Double-A: 307 PA, .291/.371/.433, 18.6 K%, 11.1 BB%, 5 HR, 19 2B, 39 RBI, 12 SB
    Triple-A: 81 PA, .320/.363/.400., 18.5 K%, 6.2 BB%, 0 HR, 6 2B, 14 RBI, 2 SB

     

    Stock: Up

9. Manuel Margot, OF, Single-A Greenville

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    Kelly O'Connor, www.sittingstill.net

    Last Week's Stats

    14 PA, .167/.286/.250, 5 K, 1 BB, 2 H, 1 2B, 1 RBI, 1 SB

     

    It's been a rough month for Manuel Margot. The talented 19-year-old is hitting just .220/.292/.390 in July, coming off an outstanding June in which he hit .291/.356/.481. Given Margot's age and his strong overall stat line, there's absolutely nothing to worry about here, but his lackluster performance as of late is worth noting nonetheless.

    Margot has started to receive more attention from the prospect world at large this season, and that attention is well-deserved. This slump can serve as a reminder that Margot is still years and years away from seeing the majors, though, and Sox fans will need to be patient with his development.

    Still, the excitement is building. Here's what Baseball Prospectus' Chris Mellen had to say about Margot earlier this week:

    He's been overshadowed by others in the system, but keep #RedSox OF Manuel Margot on the radar. Profile of a top-of-the-order CF'er.

    — Chris Mellen (@ChrisMellen) July 21, 2014

     

    2014 Stats

    341 PA, .261/.329/.412, 12.3 K%, 8.8 BB%, 8 HR, 16 2B, 35 RBI, 31 SB

     

    Stock: Neutral

8. Matt Barnes, RHP, Triple-A Pawtucket

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    Elsa/Getty Images

    Last Week's Stats

    1 GS, 6.1 IP, 2 ER, 2 K, 3 BB, 3 H, 0 HR

     

    Matt Barnes had one of his best starts of the season last week, holding Syracuse to two earned runs in 6.1 innings and earning just his fifth win of the year. Barnes threw 101 pitches—62 of them for strikes—and allowed just three hits, though he also walked three batters.

    In some ways it was a step forward for Barnes, but a deeper dive into the numbers doesn't portend much future success. Barnes struck out just two batters and generated just four swinging strikes, suggesting his stuff was far from dominant. For a pitcher who struck out 28.2 percent of all batters he faced in Portland last year, his 16.4 percent strikeout rate in Pawtucket this year is startling.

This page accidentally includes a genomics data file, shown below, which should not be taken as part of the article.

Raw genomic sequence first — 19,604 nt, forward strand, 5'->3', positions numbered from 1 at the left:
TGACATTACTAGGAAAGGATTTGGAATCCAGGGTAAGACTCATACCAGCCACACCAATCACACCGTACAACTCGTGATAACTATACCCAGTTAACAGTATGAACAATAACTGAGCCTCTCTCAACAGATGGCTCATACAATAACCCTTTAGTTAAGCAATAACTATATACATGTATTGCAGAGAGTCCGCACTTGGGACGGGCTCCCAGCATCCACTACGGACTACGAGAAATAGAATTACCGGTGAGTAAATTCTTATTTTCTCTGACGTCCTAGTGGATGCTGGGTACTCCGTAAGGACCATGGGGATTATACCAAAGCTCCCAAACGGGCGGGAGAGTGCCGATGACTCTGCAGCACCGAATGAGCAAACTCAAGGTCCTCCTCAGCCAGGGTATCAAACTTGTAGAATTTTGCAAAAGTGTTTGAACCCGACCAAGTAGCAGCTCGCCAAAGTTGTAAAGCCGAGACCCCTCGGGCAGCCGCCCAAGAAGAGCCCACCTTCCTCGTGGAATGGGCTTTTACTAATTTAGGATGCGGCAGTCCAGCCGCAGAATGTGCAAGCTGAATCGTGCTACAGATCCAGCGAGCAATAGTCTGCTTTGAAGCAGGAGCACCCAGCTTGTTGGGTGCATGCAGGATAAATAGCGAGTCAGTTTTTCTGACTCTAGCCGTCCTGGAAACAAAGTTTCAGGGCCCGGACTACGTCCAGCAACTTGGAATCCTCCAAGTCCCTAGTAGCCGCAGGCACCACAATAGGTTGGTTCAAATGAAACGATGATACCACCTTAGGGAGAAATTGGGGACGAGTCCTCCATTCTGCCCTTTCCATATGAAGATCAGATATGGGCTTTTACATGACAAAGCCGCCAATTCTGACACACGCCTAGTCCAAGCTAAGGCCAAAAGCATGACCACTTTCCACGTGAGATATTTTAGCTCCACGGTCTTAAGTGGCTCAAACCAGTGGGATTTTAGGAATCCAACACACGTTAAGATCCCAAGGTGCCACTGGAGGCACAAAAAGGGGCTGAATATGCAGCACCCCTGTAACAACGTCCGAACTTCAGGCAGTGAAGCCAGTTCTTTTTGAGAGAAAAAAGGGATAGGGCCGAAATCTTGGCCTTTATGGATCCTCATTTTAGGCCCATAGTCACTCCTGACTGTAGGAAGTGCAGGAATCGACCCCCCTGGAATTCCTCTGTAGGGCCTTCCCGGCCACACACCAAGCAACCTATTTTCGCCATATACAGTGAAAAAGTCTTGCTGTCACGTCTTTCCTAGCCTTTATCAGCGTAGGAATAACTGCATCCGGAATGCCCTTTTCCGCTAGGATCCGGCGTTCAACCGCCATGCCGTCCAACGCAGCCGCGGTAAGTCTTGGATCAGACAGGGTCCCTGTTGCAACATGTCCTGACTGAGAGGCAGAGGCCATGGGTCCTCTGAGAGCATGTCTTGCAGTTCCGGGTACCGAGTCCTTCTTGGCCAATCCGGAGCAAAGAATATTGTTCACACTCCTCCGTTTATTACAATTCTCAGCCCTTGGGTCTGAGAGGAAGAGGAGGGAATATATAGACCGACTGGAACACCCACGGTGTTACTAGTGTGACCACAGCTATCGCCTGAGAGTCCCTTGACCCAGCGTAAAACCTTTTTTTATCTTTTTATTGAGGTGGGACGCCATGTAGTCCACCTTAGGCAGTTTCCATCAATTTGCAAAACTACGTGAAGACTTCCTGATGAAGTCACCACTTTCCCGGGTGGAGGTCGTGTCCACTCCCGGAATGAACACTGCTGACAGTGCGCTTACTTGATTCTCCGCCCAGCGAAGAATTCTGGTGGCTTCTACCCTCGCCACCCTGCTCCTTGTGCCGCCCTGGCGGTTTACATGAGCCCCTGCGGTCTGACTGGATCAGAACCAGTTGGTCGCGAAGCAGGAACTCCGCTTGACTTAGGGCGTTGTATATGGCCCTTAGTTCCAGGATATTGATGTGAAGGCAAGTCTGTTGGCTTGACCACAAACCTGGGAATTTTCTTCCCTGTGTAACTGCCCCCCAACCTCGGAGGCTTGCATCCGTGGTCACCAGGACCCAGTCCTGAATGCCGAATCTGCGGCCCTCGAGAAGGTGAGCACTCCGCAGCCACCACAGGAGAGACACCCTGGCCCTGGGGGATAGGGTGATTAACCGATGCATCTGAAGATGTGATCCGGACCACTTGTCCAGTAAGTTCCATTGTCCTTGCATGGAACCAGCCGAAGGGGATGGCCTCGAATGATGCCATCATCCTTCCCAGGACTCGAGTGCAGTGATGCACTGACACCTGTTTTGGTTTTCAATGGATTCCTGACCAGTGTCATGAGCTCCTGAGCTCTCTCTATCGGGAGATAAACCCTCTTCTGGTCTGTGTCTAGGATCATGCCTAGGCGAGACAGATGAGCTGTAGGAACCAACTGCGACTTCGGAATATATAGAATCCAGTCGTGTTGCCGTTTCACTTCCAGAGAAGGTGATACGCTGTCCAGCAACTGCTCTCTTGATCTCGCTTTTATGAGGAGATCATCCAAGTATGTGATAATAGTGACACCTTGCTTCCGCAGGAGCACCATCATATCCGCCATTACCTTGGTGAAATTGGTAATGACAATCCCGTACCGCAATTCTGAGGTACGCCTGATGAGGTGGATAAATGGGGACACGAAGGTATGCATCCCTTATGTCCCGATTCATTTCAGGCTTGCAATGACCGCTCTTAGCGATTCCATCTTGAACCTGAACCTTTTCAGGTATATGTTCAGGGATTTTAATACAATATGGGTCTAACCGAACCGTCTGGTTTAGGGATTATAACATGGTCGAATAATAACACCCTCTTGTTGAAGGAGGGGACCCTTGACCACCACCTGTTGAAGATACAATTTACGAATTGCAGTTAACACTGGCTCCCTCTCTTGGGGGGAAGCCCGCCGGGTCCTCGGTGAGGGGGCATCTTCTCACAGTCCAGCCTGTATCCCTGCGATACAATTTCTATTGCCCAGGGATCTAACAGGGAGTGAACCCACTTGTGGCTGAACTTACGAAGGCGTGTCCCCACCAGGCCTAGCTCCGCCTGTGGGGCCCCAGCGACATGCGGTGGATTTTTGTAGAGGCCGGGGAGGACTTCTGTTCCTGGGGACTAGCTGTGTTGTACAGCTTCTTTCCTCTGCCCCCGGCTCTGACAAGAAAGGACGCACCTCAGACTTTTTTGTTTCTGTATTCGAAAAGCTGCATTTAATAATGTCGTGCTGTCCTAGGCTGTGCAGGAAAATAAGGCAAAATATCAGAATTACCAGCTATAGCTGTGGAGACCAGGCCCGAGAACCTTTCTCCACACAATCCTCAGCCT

2014 Stats

    16 G, 15 GS, 81.0 IP, 4.89 ERA, 6.6 K/9, 3.9 BB/9, 1.54 WHIP, 6 HR

     

    Stock: Down

7. Anthony Ranaudo, RHP, Triple-A Pawtucket

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    Jeff Roberson/Associated Press

    Last Week's Stats

    2 GS, 12.2 IP, 1 ER, 8 K, 5 BB, 6 H, 1 HR

     

    After another two starts in which Anthony Ranaudo allowed just six hits and one earned run combined, the right-hander's ERA for the season now sits at just 2.41. It's truly been a remarkable year for Ranaudo, who's transformed himself from a probable seventh-inning arm to a legit MLB starting option in the eyes of many.

    That being said, I think Ranaudo's performance overstates his true skill set right now, and if the Sox attempt to move a prospect or two for a long-term offensive piece at the deadline, Ranaudo makes an ideal sell-high candidate.

    Ranaudo doesn't induce a ton of ground balls and isn't a strikeout machine, so he's somewhat ill suited for Fenway Park as a fly-ball pitcher. That being said, I think he could find success as a No. 4 or 5 starter for a team with a big ballpark in the National League. He'll still be valuable if he stays in Boston, but he's no more than a No. 5 starter if he stays with the Sox.